The Court warned the students not to delay contacting their families because the Court was going to write them promptly. Dean Greenough wrote to Roberts: "The letter that I am sending to your father this morning, although it does not tell him everything, necessitates your telling him everything." To Kenneth Day he wrote: "It would be better for them to hear it from you than from me." The Dean's letters about students who had committed no overt act explained the circumstances at length and provided he Court's rationale for expulsion in such cases: "The acts in question are so unspeakably gross that the intimates of those who commit these acts become tainted." He made a clear distinction by not criticizing such a student's character, but his judgment, calling him "no worse than ignorant, over-curious, and careless." When it came to those who had engaged in homosexual sex, Greenough withheld details yet tried to underscore the significance of the violation. To Roberts' father, Greenough wrote that his son "has promised to tell you all about the matter, and I hope he will tell you the whole truth. His offense has nothing to do with low scholarship; it is not gambling, or drink or ordinary sexual intercourse. If he does not confess to something worse than these things, he will not have told you the whole story."[10]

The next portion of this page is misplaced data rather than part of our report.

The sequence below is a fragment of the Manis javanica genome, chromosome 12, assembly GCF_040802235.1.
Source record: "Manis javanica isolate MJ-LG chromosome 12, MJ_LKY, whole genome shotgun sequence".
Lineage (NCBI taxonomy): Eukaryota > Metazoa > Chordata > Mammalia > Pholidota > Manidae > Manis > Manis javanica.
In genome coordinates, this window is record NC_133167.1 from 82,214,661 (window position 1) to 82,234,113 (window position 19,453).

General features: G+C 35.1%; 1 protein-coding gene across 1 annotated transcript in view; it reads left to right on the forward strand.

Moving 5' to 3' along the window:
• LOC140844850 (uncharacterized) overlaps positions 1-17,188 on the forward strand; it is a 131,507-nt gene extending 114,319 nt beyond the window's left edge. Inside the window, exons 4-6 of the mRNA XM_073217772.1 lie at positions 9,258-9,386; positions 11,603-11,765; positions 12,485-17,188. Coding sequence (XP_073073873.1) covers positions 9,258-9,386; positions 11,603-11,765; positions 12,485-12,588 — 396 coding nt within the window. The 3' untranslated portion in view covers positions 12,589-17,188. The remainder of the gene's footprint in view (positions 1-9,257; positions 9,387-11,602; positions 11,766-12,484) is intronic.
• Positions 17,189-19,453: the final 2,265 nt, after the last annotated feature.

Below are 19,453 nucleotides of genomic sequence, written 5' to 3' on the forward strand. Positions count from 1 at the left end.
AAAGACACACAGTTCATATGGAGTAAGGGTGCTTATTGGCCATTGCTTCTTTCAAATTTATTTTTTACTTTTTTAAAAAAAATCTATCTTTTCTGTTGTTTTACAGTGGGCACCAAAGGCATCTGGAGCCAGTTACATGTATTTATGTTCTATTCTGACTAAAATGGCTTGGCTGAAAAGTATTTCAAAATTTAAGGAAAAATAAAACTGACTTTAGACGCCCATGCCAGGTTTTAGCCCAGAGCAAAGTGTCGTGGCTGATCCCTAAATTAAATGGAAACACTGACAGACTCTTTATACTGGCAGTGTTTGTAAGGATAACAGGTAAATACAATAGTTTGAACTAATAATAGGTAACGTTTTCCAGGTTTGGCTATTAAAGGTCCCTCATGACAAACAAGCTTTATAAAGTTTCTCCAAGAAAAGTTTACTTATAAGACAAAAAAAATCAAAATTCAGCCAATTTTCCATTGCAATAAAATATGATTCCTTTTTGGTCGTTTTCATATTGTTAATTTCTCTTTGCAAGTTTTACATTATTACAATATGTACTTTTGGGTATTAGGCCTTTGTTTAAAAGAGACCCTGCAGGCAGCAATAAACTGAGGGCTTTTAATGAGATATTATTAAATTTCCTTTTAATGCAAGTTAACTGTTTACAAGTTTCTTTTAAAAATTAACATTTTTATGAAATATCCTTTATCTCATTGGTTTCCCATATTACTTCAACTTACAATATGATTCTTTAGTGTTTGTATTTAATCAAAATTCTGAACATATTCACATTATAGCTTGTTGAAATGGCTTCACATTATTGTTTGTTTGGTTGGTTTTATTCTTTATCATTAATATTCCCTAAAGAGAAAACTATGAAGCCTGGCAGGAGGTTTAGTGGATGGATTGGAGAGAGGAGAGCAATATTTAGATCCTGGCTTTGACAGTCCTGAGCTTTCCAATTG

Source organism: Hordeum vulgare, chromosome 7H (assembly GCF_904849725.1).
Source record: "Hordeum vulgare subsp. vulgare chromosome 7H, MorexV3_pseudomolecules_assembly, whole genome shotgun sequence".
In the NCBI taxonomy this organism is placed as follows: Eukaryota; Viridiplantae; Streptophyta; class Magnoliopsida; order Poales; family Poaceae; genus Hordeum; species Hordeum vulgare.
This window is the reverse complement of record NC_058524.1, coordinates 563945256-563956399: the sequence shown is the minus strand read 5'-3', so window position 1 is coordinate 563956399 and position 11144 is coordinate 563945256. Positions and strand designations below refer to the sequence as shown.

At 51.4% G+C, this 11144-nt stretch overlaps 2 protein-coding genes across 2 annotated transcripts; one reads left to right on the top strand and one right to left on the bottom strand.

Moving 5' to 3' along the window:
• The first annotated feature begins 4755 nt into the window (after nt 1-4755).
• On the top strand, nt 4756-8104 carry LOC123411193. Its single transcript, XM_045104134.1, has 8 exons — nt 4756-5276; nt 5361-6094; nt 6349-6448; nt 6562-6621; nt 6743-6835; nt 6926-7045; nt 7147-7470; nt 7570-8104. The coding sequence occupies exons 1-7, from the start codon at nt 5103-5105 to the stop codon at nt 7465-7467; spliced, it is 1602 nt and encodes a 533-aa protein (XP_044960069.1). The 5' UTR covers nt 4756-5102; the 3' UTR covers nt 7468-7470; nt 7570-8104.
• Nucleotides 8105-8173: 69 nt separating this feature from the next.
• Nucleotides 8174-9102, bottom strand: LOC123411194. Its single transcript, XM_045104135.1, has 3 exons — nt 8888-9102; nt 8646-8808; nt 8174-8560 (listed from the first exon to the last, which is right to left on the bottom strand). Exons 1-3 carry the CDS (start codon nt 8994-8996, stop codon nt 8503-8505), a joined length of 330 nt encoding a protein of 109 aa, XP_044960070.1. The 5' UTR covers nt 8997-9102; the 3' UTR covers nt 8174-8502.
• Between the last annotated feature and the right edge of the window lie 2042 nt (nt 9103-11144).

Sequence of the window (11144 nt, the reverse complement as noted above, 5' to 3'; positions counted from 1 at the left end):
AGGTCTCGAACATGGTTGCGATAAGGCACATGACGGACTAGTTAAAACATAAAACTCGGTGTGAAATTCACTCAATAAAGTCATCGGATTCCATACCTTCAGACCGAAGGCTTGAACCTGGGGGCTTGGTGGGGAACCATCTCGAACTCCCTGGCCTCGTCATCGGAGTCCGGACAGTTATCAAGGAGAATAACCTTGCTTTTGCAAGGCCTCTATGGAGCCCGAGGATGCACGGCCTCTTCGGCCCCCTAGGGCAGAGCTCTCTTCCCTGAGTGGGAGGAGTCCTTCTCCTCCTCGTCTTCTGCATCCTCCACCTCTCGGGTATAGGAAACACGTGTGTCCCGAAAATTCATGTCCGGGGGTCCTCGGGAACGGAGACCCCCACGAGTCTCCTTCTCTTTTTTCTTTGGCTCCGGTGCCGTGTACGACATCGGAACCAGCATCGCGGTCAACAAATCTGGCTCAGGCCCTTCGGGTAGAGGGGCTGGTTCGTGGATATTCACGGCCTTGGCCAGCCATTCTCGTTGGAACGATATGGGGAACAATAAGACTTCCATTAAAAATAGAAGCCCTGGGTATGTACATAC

The students' parents were troubled, supportive, and forgiving. Responses to Greenough, while always respectful, varied from pleading to polite challenges to the Court's judgment. Lumbard's father protested his son's "extremely unjust treatment."[11] Gilkey's father hoped his son would be readmitted to erase the impact of a "penalty out of proportion to his delinquency,"[12] Roberts' father noted "how this dreadful news has upset me" and sought assurances from Greenough that his son had terminated his "evil practices" some months before.[13] Others engaged in protracted correspondence and had employers send testimonials. In Day's case, since he was an orphan, his cousin undertook a long correspondence detailing his cousin's work habits and social contacts.[14] Say's father, a Connecticut grocer, asked to see the evidence against his son, and Greenough replied that he could not send "the great mass of evidence" through the mail, though the actual evidence against Say consisted of a few sentences of testimony that mentioned him. Say's mother wrote as well and indicated she felt that others of greater means like Lumbard were not being treated as harshly as her son: "My son's father is not a doctor, but he is a good, honest working father."[15]